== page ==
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This was a broad overview report to carefully qualified members of secret oversight committees of U.S. Congress, as well as a collective archive of the Armed Forces Special Weapons Project.
This film was declassified in 1997 after careful sanitization by experts to edit out secrets sensitive to technical information protected by the U.S. Department of Energy -- the successor to the Atomic Energy Commission -- and the U.S. Department of Defense.
This movie is part of the collection: Community Video
Producer: Lookout Mountain Laboratory USAF
Production Company: USAF Lookout Mountain Laboratory, Hollywood, California
Audio/Visual: mono, color, originated from soundtrack of 16 mm Kodachrome 1 color film stocks
Keywords: Trinity; Sandstone; Greenhouse; Buster Jangle; atomic; nuclear; Cold War; atomic testing; nuclear testing; 1945; 1946; 1948; 1951; military; Eniwetok; Enewetak; Eniwetak; Bikini; Bikini Atoll; Pacific Proving Ground; national defense; Department of Defense; Department of Energy; radiation; radioactivity; fallout; radioactive; thermonuclear test; thermonuclear
Creative Commons license: Attribution-NonCommercial-NoDerivs
|Movie Files||MPEG2||Ogg Video||512Kb MPEG4|
|Image Files||Animated GIF||Thumbnail|
Subject: Great Historical Value
It's a powerful power point , done Fifties style . Now pay attention !
Subject: Put up, or...
"...there have been significant improvements, even though far from perfect, that earn independent protections in quality IN COMPARISON to the nearly unwatchable condition of the tapes released by the government agencies overseeing these films...Don't even entertain criticisms of these truths until you order your own copies and prove to yourselves how bad the quality was..."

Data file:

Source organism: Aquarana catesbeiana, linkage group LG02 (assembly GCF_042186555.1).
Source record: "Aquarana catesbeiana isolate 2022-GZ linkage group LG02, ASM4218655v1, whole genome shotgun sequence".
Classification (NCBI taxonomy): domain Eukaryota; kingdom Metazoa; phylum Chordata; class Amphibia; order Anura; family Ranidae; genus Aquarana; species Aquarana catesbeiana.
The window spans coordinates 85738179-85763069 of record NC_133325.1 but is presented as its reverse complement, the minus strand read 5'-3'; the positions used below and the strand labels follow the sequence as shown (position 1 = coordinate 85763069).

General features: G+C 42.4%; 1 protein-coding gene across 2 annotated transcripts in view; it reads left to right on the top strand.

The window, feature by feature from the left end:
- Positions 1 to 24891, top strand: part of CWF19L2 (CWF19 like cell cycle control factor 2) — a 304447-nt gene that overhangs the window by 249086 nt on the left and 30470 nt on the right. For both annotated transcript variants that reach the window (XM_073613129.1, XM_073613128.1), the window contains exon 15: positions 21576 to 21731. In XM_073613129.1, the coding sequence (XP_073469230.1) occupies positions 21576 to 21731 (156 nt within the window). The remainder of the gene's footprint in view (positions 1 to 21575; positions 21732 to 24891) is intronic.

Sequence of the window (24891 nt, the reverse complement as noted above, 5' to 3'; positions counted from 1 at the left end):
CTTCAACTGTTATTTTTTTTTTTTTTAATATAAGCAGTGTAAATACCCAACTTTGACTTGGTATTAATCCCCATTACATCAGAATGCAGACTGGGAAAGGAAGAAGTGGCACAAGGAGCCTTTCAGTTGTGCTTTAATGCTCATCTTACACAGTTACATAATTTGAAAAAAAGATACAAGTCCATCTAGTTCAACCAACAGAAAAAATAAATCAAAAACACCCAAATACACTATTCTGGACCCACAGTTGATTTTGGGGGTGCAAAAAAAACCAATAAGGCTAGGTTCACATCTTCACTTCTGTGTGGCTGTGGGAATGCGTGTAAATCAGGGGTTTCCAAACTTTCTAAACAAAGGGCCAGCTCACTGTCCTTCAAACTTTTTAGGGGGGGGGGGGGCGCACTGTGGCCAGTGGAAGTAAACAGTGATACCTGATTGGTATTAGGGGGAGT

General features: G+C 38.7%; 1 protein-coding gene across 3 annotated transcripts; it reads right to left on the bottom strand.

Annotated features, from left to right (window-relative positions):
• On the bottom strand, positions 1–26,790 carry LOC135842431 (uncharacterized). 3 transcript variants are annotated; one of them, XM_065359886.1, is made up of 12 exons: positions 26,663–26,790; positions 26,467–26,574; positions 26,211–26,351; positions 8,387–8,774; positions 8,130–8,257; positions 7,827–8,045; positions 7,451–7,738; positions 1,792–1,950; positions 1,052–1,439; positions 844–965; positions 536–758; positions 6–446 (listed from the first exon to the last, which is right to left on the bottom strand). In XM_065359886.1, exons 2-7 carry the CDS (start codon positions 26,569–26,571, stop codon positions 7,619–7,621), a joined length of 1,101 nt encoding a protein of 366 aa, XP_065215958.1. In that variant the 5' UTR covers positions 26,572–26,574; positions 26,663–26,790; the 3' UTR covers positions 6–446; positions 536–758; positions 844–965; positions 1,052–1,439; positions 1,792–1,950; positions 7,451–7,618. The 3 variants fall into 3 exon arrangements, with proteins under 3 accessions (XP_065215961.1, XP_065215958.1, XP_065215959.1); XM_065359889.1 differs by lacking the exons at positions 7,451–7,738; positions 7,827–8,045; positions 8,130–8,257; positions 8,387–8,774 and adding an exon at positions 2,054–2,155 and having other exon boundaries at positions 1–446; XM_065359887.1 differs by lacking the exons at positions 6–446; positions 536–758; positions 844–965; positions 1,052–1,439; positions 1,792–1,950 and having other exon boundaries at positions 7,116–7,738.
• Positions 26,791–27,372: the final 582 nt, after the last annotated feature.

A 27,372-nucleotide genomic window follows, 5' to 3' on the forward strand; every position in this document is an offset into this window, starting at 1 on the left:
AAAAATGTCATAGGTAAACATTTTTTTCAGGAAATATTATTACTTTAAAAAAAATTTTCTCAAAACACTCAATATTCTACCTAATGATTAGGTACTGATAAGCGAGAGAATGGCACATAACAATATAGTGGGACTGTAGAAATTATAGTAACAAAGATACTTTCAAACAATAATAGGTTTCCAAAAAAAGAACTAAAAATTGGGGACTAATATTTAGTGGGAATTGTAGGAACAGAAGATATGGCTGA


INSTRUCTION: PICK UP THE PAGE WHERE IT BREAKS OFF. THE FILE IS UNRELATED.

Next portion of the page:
To GravitonUSA: One picture is worth a thousand words. The best way to support the above claims would be for you to upload the public domain copies that this work is derived from. That would also provide choice: public domain quality vs. licensed quality.
Subject: its public domain!
all material produced by the us govt is public domain. contact the copyright office if you want the facts. nice try! take me to court! lol. whats even stranger is do a google search on "nuclear weapons vault" and nothing for that name. kind of strange that someone wants links to webiste and such but none exist. Here is straight from the copyright office.
A “derivative work,” that is, a work that is based on (or derived from) one or more already existing works, is copyrightable if it includes what the copyright law calls an “original work of authorship.” Derivative works, also known as “new versions,” include such works as translations, musical arrangements, dramatizations, fictionalizations, art reproductions, and condensations. Any work in which the editorial revisions, annotations, elaborations, or other modifications represent, as a whole, an original work of authorship is a derivative work or new version.